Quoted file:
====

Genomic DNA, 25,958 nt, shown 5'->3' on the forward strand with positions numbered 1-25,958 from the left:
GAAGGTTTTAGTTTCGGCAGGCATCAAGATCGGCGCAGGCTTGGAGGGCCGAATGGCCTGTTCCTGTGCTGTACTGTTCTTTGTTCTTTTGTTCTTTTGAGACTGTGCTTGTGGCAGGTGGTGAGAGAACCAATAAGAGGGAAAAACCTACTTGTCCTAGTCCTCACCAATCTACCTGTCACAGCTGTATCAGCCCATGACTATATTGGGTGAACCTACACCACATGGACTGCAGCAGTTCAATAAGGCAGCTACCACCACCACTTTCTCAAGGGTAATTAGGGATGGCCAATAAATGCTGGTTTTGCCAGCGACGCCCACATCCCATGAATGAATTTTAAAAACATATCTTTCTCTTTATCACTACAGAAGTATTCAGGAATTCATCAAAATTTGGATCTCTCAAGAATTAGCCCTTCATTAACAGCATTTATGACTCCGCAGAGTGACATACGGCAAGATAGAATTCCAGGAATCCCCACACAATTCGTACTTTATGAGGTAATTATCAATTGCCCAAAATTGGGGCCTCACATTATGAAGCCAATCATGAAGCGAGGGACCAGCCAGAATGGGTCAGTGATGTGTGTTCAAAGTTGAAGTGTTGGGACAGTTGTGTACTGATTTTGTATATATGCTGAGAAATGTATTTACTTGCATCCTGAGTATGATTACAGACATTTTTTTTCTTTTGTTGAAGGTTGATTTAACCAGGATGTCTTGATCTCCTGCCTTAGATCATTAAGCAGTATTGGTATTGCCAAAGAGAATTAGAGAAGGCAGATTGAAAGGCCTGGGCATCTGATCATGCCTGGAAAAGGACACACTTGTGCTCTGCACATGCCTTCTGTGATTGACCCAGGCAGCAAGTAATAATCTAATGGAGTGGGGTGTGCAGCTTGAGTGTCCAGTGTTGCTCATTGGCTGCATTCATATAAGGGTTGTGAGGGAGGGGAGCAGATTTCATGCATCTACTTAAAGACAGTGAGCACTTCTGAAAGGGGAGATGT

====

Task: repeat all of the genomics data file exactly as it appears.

Genomic DNA, 25,958 nt, shown 5'->3' on the forward strand with positions numbered 1-25,958 from the left:
GAAGGTTTTAGTTTCGGCAGGCATCAAGATCGGCGCAGGCTTGGAGGGCCGAATGGCCTGTTCCTGTGCTGTACTGTTCTTTGTTCTTTTGTTCTTTTGAGACTGTGCTTGTGGCAGGTGGTGAGAGAACCAATAAGAGGGAAAAACCTACTTGTCCTAGTCCTCACCAATCTACCTGTCACAGCTGTATCAGCCCATGACTATATTGGGTGAACCTACACCACATGGACTGCAGCAGTTCAATAAGGCAGCTACCACCACCACTTTCTCAAGGGTAATTAGGGATGGCCAATAAATGCTGGTTTTGCCAGCGACGCCCACATCCCATGAATGAATTTTAAAAACATATCTTTCTCTTTATCACTACAGAAGTATTCAGGAATTCATCAAAATTTGGATCTCTCAAGAATTAGCCCTTCATTAACAGCATTTATGACTCCGCAGAGTGACATACGGCAAGATAGAATTCCAGGAATCCCCACACAATTCGTACTTTATGAGGTAATTATCAATTGCCCAAAATTGGGGCCTCACATTATGAAGCCAATCATGAAGCGAGGGACCAGCCAGAATGGGTCAGTGATGTGTGTTCAAAGTTGAAGTGTTGGGACAGTTGTGTACTGATTTTGTATATATGCTGAGAAATGTATTTACTTGCATCCTGAGTATGATTACAGACATTTTTTTTCTTTTGTTGAAGGTTGATTTAACCAGGATGTCTTGATCTCCTGCCTTAGATCATTAAGCAGTATTGGTATTGCCAAAGAGAATTAGAGAAGGCAGATTGAAAGGCCTGGGCATCTGATCATGCCTGGAAAAGGACACACTTGTGCTCTGCACATGCCTTCTGTGATTGACCCAGGCAGCAAGTAATAATCTAATGGAGTGGGGTGTGCAGCTTGAGTGTCCAGTGTTGCTCATTGGCTGCATTCATATAAGGGTTGTGAGGGAGGGGAGCAGATTTCATGCATCTACTTAAAGACAGTGAGCACTTCTGAAAGGGGAGATGT